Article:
Five key findings about the impact of COVID-19 on local renters and prioritizing rental assistance

Coronavirus
Thursday, September 3, 2020
An eviction in Charlotte

COVID-19 has had an immediate and potentially lasting impact on the housing stability of low-income renters in Charlotte and the nation. Although the Centers for Disease Control and Prevention recently announced a federal eviction moratorium through the end of 2020, missed rent is not being forgiven.

Renters need assistance to avoid often insurmountable back rents and looming evictions once moratoriums expire. The pandemic has disproportionately impacted Black and Latinx people, who are both more likely to to experience death and serious complications from the virus and also more likely to to hold jobs lost during the pandemic or jobs that put them in harm's way of COVID-19. In the Charlotte community, as in much of the country, Black and Latinx households are also more likely to be cost burdened, meaning they pay more than 30% of their household incomes on housing costs. 

Governments, foundations, non-profits, and others have provided support to keep residents in their homes and are moving quickly to find additional ways to address the immense and ongoing needs that have been introduced and exasperated by the COVID-19 pandemic. 

Read the full report here

To assist our partners in supporting renters, the UNC Charlotte Urban Institute prepared a brief report that synthesizes information on estimates of need and prioritization of resources for renters in Charlotte-Mecklenburg, and the cost associated with filling this need. This project used data tools developed by the Urban Institute in Washington, D.C. (no affiliation), which provides data resources on jobs lost due to COVID-19  and rental assistance prioritization index

This brief report documents the industries hit hardest by COVID-related job losses, neighborhoods that have the highest need for rental assistance, and estimates of the costs associated with providing rental assistance for extremely low income renters in our community. For those interested in viewing and working with the raw data used to develop the estimates included in the report, the data file can also be downloaded.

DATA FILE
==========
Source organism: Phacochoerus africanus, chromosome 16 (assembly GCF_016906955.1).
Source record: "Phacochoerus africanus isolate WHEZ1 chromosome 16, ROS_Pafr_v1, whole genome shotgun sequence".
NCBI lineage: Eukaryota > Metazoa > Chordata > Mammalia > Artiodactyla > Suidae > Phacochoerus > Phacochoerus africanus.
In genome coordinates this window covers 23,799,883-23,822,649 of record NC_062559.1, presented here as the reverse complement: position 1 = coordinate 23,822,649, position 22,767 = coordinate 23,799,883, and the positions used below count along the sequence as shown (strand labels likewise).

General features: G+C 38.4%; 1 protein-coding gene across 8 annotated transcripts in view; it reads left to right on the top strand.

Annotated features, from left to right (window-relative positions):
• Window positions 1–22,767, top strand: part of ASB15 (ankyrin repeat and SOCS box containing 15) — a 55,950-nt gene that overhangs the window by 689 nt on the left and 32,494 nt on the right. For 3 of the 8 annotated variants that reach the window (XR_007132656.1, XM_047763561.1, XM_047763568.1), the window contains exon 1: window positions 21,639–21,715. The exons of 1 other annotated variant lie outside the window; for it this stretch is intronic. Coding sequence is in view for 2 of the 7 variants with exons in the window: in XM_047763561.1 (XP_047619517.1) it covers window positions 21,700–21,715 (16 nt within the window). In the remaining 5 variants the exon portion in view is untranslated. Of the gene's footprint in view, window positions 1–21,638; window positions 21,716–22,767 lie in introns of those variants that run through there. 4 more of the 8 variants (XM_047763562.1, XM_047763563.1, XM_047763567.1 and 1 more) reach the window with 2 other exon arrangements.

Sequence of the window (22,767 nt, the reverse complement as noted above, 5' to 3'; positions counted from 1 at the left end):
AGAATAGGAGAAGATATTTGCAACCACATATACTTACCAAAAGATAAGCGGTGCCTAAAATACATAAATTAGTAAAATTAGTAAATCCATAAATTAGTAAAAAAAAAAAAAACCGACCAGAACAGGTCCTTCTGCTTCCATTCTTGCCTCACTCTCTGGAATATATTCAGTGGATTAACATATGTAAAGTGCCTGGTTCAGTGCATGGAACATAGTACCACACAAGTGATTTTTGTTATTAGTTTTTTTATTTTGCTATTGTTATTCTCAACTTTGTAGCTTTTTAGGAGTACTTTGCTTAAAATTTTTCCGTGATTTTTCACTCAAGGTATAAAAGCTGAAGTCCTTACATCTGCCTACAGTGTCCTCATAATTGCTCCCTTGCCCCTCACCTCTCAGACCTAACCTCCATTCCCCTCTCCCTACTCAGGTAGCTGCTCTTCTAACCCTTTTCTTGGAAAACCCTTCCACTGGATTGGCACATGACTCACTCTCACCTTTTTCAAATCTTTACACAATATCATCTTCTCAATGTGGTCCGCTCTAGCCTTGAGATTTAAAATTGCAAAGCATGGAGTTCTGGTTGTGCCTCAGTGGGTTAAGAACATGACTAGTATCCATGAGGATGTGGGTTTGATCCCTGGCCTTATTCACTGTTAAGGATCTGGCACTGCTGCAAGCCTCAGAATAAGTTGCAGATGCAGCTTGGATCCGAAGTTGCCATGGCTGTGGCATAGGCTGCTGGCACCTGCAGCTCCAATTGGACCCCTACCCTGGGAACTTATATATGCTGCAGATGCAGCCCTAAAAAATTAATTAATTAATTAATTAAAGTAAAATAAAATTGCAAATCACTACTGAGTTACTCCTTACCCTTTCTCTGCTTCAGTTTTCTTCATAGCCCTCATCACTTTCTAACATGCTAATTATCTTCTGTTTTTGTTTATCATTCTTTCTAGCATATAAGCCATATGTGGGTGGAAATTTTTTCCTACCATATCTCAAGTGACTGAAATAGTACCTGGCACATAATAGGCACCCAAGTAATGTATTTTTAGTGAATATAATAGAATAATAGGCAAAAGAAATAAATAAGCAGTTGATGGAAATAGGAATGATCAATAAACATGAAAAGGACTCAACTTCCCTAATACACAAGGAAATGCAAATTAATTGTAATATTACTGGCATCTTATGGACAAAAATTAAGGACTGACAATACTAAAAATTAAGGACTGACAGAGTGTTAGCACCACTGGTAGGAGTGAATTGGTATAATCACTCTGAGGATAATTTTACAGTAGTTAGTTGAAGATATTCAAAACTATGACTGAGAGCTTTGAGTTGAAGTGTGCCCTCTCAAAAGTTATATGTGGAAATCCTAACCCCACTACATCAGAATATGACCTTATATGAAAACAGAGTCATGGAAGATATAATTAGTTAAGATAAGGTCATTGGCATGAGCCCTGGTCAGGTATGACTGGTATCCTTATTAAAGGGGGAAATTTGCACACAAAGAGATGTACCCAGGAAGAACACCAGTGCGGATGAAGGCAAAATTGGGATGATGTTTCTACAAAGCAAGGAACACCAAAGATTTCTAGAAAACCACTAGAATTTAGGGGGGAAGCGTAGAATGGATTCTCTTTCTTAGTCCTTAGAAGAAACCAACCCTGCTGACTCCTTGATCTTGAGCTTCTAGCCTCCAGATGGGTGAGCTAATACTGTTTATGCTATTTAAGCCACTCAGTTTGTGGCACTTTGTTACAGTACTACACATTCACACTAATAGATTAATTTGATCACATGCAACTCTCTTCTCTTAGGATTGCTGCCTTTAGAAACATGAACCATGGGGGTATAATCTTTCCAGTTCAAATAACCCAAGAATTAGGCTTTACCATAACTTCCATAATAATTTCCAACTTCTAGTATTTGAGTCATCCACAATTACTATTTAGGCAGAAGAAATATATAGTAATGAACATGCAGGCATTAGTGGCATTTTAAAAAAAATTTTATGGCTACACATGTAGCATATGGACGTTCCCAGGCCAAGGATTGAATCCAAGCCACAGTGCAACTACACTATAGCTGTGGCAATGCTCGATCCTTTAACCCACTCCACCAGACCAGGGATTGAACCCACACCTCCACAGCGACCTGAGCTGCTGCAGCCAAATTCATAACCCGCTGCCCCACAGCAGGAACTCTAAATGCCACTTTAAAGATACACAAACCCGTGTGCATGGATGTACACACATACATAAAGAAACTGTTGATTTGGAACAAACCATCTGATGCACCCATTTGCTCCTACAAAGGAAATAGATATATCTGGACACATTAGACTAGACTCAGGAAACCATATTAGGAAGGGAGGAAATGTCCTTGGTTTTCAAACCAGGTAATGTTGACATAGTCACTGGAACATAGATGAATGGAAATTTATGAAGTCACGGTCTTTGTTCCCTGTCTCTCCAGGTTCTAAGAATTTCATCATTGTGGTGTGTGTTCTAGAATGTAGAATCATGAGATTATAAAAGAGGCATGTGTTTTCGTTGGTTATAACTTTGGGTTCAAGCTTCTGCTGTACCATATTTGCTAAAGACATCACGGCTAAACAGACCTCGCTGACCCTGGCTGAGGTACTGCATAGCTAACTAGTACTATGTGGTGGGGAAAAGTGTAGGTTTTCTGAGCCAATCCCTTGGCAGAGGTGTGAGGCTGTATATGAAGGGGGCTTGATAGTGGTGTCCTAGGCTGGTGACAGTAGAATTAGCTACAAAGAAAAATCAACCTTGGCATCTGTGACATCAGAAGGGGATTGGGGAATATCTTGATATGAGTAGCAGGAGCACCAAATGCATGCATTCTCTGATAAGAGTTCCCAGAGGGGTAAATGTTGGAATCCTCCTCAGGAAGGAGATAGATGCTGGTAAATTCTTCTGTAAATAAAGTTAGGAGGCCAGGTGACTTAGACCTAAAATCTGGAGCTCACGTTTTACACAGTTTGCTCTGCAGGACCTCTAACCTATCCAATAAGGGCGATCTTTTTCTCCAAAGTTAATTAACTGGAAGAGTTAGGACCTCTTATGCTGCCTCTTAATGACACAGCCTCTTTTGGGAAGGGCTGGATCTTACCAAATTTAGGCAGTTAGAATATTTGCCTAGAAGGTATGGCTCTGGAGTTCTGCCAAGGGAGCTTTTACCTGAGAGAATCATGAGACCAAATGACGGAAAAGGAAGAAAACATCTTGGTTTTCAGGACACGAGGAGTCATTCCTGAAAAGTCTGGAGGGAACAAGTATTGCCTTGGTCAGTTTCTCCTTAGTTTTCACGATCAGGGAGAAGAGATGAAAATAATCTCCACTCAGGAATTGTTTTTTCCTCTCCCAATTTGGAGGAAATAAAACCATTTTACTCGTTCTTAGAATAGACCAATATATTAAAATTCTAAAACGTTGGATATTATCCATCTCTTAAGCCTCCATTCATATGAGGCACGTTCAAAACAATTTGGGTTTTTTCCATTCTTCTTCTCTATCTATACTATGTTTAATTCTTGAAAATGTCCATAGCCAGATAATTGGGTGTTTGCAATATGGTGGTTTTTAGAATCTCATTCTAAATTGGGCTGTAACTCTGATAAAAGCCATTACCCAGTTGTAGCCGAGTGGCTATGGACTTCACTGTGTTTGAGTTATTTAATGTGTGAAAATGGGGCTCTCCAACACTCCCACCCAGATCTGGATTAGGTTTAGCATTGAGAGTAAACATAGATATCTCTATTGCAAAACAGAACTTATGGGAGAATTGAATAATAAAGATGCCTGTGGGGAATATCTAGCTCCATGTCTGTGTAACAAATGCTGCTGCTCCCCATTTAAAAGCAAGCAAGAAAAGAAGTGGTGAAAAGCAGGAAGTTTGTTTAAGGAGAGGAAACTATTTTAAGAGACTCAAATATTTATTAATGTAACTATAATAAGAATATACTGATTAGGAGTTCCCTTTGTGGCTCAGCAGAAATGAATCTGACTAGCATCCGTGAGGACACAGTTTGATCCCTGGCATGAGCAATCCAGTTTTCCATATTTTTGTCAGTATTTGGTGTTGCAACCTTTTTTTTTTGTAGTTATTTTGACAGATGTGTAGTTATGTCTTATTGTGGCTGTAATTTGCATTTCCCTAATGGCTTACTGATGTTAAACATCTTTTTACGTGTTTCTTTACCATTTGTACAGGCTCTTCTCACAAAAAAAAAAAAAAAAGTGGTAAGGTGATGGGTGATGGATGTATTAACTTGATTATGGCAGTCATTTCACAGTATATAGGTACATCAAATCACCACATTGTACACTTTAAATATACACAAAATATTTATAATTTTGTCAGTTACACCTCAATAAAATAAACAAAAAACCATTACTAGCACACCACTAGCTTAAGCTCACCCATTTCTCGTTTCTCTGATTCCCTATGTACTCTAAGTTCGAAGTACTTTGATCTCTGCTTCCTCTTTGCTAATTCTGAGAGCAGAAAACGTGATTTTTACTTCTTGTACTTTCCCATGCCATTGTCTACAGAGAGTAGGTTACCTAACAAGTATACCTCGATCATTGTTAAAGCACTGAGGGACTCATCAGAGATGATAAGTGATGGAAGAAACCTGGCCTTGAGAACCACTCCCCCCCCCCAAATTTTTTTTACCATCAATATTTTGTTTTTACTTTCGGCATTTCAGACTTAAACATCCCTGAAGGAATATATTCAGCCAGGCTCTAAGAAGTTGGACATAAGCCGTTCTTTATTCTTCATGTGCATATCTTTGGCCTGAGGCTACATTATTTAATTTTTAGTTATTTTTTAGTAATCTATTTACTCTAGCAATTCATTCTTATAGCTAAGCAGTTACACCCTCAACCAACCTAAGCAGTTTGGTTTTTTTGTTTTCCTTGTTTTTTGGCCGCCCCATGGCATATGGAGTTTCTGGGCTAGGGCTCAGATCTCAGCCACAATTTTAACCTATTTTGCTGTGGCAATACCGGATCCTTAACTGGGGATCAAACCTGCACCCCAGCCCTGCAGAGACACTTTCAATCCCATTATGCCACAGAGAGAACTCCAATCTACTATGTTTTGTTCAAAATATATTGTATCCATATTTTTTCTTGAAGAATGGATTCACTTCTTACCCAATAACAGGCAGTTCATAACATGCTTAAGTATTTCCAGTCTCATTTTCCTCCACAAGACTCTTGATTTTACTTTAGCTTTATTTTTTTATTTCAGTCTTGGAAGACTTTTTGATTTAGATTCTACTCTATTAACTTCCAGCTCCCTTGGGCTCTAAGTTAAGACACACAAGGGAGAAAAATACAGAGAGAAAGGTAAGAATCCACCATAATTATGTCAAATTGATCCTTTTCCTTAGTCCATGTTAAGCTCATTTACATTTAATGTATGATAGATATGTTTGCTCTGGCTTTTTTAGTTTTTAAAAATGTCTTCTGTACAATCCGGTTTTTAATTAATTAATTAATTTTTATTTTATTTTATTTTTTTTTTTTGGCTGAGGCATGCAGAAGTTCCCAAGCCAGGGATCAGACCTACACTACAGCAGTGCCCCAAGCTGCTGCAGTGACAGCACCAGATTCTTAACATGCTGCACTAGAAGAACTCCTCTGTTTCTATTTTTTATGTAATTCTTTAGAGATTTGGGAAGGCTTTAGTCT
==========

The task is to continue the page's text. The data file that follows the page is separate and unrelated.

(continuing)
Click here to download the raw data (Excel file)
Key Findings:
  • As of Aug. 7, Mecklenburg County has lost an estimated 24,256 low-income jobs to COVID-19. Low-income jobs are defined as jobs with annual earnings below $40,000. The majority of these jobs are in the accommodations and food service; arts, entertainment, and recreation; and retail trade industries. Estimates suggest that 60-90% of the workers in the industries hardest hit by job loss were already housing cost-burdened prior to COVID-19.

  • Mecklenburg County is estimated to have 35,118 Extremely Low-Income renters. Extremely Low-Income is defined as renters with incomes at or below 30% of the area median income (AMI). 10,535 of these renter households live in the 29 Census Tracts that have been identified as having the greatest need and thus highest prioritization of emergency rental assistance. 
  • Several compounding factors contribute to prioritization of a Census Tract, including the share of People of Color, share of residents living in poverty, and the number of low-income jobs lost to COVID-19. These factors, among others disproportionately contribute to eviction, homelessness, and COVID-19 economic and health risks. The factors speak to the legacy of systemic and structural racism in housing access, wealth accumulation, employment, criminal justice, and other systems. 
  • The households with some of the lowest median rents in Mecklenburg County are also the households in the most need of emergency rental assistance, and the highest need is concentrated in a small number of Census Tracts. 
  • The estimated cost to cover the monthly rent of all the Extremely Low-Income renters in the areas with the highest priority for assistance (95th-99th percentiles) ranges from $9.3 million (covering 100% of rent) to $2.8 million (covering 30% of rent) per month. 

It is clear that additional and ongoing assistance is needed to maintain housing stability during this pandemic. The level of need even among the priority percentiles is immense. This brief report only examined the need for Extremely Low-Income renters. However, 92% of households earning between $20,000-$34,999 were cost-burdened and 61% of those earning between $35,000-$49,999 were also cost-burdened prior to COVID-19. While the prioritization index identifies those at most risk of housing instability, the problem of housing affordability, exacerbated by the pandemic, extends to moderate-income households.These data offer a way to frame the question of how to prioritize that assistance and what different options would ultimately cost